There are different metaphors for understanding sin. We hear most about sin as disobedience that requires forgiveness. But equally powerful is the picture of sin as an affliction that needs to be healed. There is also the idea of sin as separation calling for reconciliation. Bonhoeffer endorses this last picture of sin as a kind of alienation or division from God and our self.

This is one of the demons that Jesus casts out of our lives: the demon that says that the differences between us are more important than what we share in common. Jesus invites us to participate in this ministry of healing. He does this knowing that will be opposed by strangers, our work colleagues, friends and even our family. Our own fear of disapproval, our desire to not interfere may hold us back. But Jesus promises an even more extraordinary intimacy. “Whoever does the will of God is my brother and sister and mother” (Mk. 3).

In conclusion I do not know where you are, or exactly what kind of demons you encounter in your life. Jesus’ point is that we do not face these challenges alone. The strong man has been bound. In everything God will eventually prevail. We will find brothers and sisters who will help us. Jesus will not abandon us.

Let us pray: Gracious God you summon us out of the darkness of our own hearts and into the light of Jesus. Strengthen us to overcome our demons. Heal our divisions. Help us to find ourselves in you and to embrace the hope that all will be forgiven. We pray this in the name of your Son Jesus. Amen.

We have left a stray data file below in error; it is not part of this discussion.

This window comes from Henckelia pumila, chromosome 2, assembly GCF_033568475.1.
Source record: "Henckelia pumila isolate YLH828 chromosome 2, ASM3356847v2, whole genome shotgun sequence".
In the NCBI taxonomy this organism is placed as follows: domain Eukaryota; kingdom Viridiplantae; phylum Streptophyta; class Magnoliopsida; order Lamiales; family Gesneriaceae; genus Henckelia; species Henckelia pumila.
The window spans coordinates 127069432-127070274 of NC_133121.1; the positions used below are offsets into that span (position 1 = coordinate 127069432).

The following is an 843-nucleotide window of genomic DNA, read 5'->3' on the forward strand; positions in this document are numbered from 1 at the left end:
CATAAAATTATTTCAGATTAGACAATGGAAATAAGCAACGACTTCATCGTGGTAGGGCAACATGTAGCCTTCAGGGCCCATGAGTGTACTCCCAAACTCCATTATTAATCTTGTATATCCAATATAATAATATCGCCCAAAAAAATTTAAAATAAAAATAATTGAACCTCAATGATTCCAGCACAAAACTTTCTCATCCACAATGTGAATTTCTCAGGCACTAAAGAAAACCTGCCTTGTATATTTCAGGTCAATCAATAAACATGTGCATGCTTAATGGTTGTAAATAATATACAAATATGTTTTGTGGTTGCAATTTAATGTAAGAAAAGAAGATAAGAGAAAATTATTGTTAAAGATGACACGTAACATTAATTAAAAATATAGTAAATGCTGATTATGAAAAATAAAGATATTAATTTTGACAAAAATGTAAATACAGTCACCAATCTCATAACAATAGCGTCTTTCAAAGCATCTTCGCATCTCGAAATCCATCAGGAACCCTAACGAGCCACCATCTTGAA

[1] https://www.youtube.com/watch?time_continue=4&v=Ejf572xg02M

[2] https://www.nbcchicago.com/news/local/Video-Shows-Chicago-Police-Handcuffing-10-Year-Old-Boy-484629641.html

[3] Again Liz and Matt Boulton’s “Sin and Salvation,” in Salt (10 June 2018) has hugely influenced this sermon at every point. If I keep borrowing at this rate I will have to name my next child after them. I always associate this idea of the porousness of our consciousness to Matt along with the salvus idea that comes later. http://www.saltproject.org/progressive-christian-blog/lectionary-commentary-for-third-week-after-pentecost